Keywords: sorting, gender stereotype, gender, vignette design, occupational choice, college major choice
    JEL: J24
    Date: 2023–05
  8. By: Kenta Kojima (Faculty of Economics, Kansai University); Katsuya Takii (Osaka School of International Public Policy, Osaka University)
    Abstract: This paper develops a new method for assigning a value to each job that evaluates the likelihood and speed of promotion from that job to top executive and applies it to personnel data for Japanese bureaucrats. We find that outwardly similar jobs within the same hierarchical rank involve very different opportunities for promotion to top executive. We also reveal frequent real demotions and the early selection of elite bureaucrats unable to be detected through use of hierarchical rank. These findings suggest that assignment to a specific job can be a credible signal for promotion to top management.
    Keywords: Internal labor market; Career paths; Promotion; Fast track; Job Assignment
    JEL: J45 M12 M51
    Date: 2023–06
  9. By: Lucia Del Carpio; Thomas Fujiwara
    Abstract: Gendered-grammar languages like Spanish are spoken by 39% of the world’s population. In a field experiment in partnership with a Spanish-speaking online platform for technology positions, ads randomly selected to use gender-neutral language receive a larger share of female applicants for non-remote positions in fields where female participation is not too low, and similar numbers otherwise. In a separate survey experiment, gender-neutral language in ads increases interest and beliefs about the suitability for the position and the advertiser’s culture of inclusion, with effects that are similar in magnitude to stating the job is remote and larger than explicit diversity statements.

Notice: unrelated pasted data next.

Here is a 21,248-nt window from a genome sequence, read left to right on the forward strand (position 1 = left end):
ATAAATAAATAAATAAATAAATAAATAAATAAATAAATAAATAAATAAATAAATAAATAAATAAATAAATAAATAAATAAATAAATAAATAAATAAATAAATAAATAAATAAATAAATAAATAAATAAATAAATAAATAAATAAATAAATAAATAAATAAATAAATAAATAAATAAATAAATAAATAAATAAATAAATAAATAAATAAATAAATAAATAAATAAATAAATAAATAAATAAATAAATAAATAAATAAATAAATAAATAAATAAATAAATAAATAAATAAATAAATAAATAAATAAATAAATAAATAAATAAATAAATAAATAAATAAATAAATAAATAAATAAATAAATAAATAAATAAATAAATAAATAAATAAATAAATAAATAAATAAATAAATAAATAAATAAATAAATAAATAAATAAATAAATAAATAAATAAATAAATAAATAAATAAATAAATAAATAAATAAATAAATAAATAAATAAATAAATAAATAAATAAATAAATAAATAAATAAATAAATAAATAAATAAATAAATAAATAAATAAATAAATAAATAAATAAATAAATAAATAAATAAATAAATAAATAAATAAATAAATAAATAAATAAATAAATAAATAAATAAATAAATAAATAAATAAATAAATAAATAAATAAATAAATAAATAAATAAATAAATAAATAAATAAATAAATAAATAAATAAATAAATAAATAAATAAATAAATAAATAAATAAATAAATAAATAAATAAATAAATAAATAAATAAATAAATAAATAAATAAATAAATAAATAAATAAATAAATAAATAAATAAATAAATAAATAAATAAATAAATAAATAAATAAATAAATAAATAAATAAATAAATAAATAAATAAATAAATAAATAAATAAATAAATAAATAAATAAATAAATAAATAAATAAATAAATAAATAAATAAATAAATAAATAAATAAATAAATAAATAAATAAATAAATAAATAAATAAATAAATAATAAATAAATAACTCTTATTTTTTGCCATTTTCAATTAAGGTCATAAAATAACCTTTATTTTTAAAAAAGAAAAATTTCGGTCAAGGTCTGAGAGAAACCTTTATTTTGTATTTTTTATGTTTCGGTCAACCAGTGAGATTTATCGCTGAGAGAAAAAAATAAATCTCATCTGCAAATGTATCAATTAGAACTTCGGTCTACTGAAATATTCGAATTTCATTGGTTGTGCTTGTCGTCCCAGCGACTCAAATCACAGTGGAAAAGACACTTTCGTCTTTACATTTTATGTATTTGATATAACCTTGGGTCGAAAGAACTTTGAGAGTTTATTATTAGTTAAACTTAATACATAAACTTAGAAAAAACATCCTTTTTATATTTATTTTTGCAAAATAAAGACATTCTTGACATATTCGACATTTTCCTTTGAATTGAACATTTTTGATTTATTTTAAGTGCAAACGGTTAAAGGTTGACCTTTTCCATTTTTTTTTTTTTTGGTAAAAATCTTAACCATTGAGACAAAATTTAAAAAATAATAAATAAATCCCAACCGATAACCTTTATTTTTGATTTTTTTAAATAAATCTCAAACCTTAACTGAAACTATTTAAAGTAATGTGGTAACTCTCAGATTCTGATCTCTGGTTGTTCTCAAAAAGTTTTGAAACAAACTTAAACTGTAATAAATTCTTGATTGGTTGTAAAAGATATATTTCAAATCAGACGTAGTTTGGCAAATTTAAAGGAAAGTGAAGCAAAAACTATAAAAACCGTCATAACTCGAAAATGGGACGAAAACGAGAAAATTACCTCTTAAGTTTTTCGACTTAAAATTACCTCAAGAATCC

JEL: J16 J7 M14 Z13
    Date: 2023–06
  10. By: Bjørnshagen, Vegar (Norwegian Social Research Nova); Rooth, Dan-Olof (Stockholm University); Ugreninov, Elisabeth (Norwegian Social Research Nova)
    Abstract: This article examines disability discrimination in the hiring process and explores variation in how the intersection of disability and gender shapes employers' hiring behavior by occupational context and gender segregation. We use data from a field experiment in which approximately 2, 000 job applications with randomly assigned information about disability were sent to Swedish employers with vacancies. We find that nondisabled applicants receive 33 percent more callbacks than similarly qualified wheelchair users despite applying for jobs where the impairment should not interfere with performance. The results indicate no heterogeneity in levels of disability discrimination against men and women on average across occupations or by occupational gender segregation. However, levels of discrimination differ considerably among occupations, varying from no evidence of disability discrimination to discrimination against both disabled men and disabled women as well as cases where disability discrimination is found only against women or only against men. The results thus indicate that disability and gender interact and shape discrimination in distinct ways within particular contexts, which we relate to intersectional stereotyping and norms of gender equality influencing hiring practices but not to declared ambitions for diversity or gender equality legislation.
    Keywords: disability, hiring discrimination, gender, field experiment, correspondence study
    JEL: I14 J14 J23 J64 J71
    Date: 2023–06
  11. By: Bayer, Christian (University of Bonn); Kuhn, Moritz (University of Bonn)
    Abstract: Job levels summarize the complexity, autonomy, and responsibility of task execution. Conceptually, job levels are related to the organization of production, are distinct from occupations, and can be constructed from data on task execution. We highlight their empirical role in matched employer-employee data for life-cycle wage dynamics, refine a task-based view of wage determination, and demonstrate that differences in job levels account for most of the observed wage differences. We also show, within a structural framework, that a job-level perspective provides a novel and fruitful interpretation of widely studied phenomena such as the gender wage gap and the returns to education and seniority.
    Keywords: job levels, wage structure, career ladder
    JEL: D33 E24 J31
    Date: 2023–05